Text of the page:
Three modes of communication


Communicative Modes in detail

Interpersonal Mode
The Interpersonal Mode is characterized by active negotiation of meaning among individuals. Participants observe and monitor one another to see how their meaning and intentions are being communicated. Adjustments and clarifications can be made accordingly. As a result, there is a higher probability of ultimately achieving the goal of successful communication in this mode than in the other two modes. The Interpersonal Mode is most obvious in conversation, but both the interpersonal and negotiated dimensions can be realized through reading and writing, such as the exchange of personal letters or electronic mail messages.

Interpersonal examples
  1. Exchange information via letters, e-mail/video mail, notes, conversations or interviews on familiar topics (e.g., school events, weekend activities, memorable experiences, family life).
  2. Express and compare opinions and preferences about information gathered regarding events, experiences and other school subjects.
  3. Clarify meaning (e.g., paraphrasing, questioning).
  4. Give and follow directions, instructions and requests (e.g., installing software, dance steps).
  5. Demonstrate the ability to acquire goods, services or information (e.g., using public transportation, making a hotel reservation, buying food).

Interpretive Mode
The Interpretive Mode is focused on the appropriate cultural interpretation of meanings that occur in written and spoken form where there is no recourse to the active negotiation of meaning with the writer or the speaker. Such instances of “one-way” reading or listening include the cultural interpretation of texts, oral or written, must be distinguished from the notion of reading and listening “comprehension,” where the term could refer to understanding a text with an American mindset. Put another way, interpretation differs from comprehension in that the former implies the ability to “read (or listen) between the lines.”
Since the Interpretive Mode does not allow for active negotiation between the reader and the writer or the listener and the speaker, it requires a much more profound knowledge of culture from the outset. The more one knows about the other language and culture, the greater the chances of creating the appropriate cultural interpretations of a written or spoken text. It must be noted, however, that cultural literacy and the ability to read or listen between the lines are developed over time and through exposure to the language and culture.

Interpretive examples
  1. Follow directions, instructions and requests (e.g., recipes, travel directions, prompts on ATMs).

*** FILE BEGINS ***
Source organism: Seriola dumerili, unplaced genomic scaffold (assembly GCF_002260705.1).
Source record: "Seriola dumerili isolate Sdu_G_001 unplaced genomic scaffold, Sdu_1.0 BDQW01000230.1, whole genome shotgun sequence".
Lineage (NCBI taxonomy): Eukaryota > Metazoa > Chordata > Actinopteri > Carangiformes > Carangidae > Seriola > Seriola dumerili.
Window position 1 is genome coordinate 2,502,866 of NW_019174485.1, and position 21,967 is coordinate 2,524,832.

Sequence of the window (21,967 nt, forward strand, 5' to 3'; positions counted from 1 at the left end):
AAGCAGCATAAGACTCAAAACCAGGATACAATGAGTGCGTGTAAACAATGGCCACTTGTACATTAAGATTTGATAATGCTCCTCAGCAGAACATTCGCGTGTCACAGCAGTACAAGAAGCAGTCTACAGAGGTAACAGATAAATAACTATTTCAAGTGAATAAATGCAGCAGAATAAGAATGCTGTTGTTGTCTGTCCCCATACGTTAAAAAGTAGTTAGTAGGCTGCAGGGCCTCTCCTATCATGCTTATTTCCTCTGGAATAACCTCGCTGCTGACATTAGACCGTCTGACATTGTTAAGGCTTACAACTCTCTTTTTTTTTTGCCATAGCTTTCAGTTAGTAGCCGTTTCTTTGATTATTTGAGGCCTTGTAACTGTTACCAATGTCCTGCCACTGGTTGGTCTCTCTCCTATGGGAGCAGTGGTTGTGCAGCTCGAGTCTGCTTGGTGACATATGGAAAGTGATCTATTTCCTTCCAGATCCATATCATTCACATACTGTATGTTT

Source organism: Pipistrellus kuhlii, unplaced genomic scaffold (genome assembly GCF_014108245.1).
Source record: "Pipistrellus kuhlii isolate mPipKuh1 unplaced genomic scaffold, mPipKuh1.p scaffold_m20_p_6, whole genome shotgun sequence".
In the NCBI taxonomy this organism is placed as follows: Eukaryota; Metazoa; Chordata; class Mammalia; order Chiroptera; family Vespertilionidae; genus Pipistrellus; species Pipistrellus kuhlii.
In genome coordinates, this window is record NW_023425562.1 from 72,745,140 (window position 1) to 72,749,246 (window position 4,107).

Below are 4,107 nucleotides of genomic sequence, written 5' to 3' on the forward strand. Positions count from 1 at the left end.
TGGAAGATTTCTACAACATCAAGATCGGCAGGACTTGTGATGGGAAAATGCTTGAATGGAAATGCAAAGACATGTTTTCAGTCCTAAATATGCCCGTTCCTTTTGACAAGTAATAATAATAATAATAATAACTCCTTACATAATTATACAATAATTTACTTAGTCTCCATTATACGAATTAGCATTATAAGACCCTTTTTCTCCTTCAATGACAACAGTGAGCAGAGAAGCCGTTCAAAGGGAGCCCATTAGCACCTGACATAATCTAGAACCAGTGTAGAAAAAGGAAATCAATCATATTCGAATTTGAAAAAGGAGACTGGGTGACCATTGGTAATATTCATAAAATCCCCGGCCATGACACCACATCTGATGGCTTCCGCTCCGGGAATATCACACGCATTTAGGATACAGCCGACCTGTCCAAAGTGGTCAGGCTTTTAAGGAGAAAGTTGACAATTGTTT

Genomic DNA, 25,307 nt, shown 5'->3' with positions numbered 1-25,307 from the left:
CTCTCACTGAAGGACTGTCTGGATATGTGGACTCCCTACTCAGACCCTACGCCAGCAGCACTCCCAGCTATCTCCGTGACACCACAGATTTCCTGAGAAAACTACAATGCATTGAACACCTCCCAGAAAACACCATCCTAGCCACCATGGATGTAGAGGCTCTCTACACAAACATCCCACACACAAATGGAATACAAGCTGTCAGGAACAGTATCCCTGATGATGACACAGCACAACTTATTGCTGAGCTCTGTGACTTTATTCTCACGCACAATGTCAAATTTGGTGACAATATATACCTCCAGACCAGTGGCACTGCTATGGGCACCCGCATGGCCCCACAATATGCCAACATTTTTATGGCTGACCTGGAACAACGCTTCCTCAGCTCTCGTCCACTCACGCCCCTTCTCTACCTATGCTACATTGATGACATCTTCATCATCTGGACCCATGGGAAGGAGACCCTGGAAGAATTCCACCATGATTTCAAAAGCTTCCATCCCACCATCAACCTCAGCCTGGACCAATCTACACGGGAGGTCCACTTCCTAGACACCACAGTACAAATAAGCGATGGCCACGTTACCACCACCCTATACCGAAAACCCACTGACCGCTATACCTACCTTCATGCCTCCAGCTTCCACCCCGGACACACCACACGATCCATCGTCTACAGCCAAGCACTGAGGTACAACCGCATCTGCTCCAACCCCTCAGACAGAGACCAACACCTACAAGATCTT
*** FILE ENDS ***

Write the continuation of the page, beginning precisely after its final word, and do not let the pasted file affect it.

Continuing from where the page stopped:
2. Use listening and reading strategies (e.g., skimming and scanning techniques) to determine main ideas and purpose.

Presentational Mode
The Presentational Mode refers to the creation of messages in a manner that facilities interpretation by members of the other culture where no direct opportunity for active negotiation of meaning between members of the two cultures exists. Examples of the “one-way” writing and speaking require a substantial knowledge of language and culture from the outset, since the goal is to make sure that members of the other culture, the audience, will be successful in reading and listening between the lines.

Presentational examples
  1. Summarize information from authentic language materials and artifacts (e.g., TV programs, articles from youth magazines, Internet, videos, currency) and give personal reactions.
  2. Use information acquired from target language sources to solve everyday problems and situations (e.g., using a newspaper to make plans to see a movie, perusing a catalog to shop for a birthday gift, watching a weather forecast to help plan an activity).
  3. Create and present a narrative (e.g., current events, personal experiences, school happenings).
  4. Present differences in products and practices (e.g., sports, celebrations, school life) found in the target culture.
  5. Prepare and deliver a summary of characters and plot in selected pieces of literature.
  6. Apply age-appropriate writing process strategies (prewriting, drafting, revising, editing, publishing).

National Standards in Foreign Language Education Project (2006). Standards for foreign language learning in the 21st century. Lawrence, KS: Allen Press, Inc. pp. 36-38.
Ohio Foreign Language Standards